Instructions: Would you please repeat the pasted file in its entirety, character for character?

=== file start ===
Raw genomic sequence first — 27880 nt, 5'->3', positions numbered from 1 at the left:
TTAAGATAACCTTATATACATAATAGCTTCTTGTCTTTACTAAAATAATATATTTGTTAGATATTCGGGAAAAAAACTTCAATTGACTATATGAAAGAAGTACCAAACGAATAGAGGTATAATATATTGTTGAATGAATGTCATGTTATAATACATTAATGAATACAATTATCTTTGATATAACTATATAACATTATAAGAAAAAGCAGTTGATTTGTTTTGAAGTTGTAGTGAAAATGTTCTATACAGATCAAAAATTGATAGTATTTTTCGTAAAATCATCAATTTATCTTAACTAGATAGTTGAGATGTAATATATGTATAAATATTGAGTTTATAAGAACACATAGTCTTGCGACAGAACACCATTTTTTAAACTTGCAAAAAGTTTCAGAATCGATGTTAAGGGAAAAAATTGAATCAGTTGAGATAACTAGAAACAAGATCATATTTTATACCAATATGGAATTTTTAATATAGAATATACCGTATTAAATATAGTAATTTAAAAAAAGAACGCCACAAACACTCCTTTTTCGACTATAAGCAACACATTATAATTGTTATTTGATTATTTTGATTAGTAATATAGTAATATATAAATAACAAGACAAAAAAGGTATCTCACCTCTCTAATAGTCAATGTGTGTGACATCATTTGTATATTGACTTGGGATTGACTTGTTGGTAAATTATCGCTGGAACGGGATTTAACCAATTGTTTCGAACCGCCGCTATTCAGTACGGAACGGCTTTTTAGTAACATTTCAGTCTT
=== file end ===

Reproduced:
Raw genomic sequence first — 27880 nt, 5'->3', positions numbered from 1 at the left:
TTAAGATAACCTTATATACATAATAGCTTCTTGTCTTTACTAAAATAATATATTTGTTAGATATTCGGGAAAAAAACTTCAATTGACTATATGAAAGAAGTACCAAACGAATAGAGGTATAATATATTGTTGAATGAATGTCATGTTATAATACATTAATGAATACAATTATCTTTGATATAACTATATAACATTATAAGAAAAAGCAGTTGATTTGTTTTGAAGTTGTAGTGAAAATGTTCTATACAGATCAAAAATTGATAGTATTTTTCGTAAAATCATCAATTTATCTTAACTAGATAGTTGAGATGTAATATATGTATAAATATTGAGTTTATAAGAACACATAGTCTTGCGACAGAACACCATTTTTTAAACTTGCAAAAAGTTTCAGAATCGATGTTAAGGGAAAAAATTGAATCAGTTGAGATAACTAGAAACAAGATCATATTTTATACCAATATGGAATTTTTAATATAGAATATACCGTATTAAATATAGTAATTTAAAAAAAGAACGCCACAAACACTCCTTTTTCGACTATAAGCAACACATTATAATTGTTATTTGATTATTTTGATTAGTAATATAGTAATATATAAATAACAAGACAAAAAAGGTATCTCACCTCTCTAATAGTCAATGTGTGTGACATCATTTGTATATTGACTTGGGATTGACTTGTTGGTAAATTATCGCTGGAACGGGATTTAACCAATTGTTTCGAACCGCCGCTATTCAGTACGGAACGGCTTTTTAGTAACATTTCAGTCTT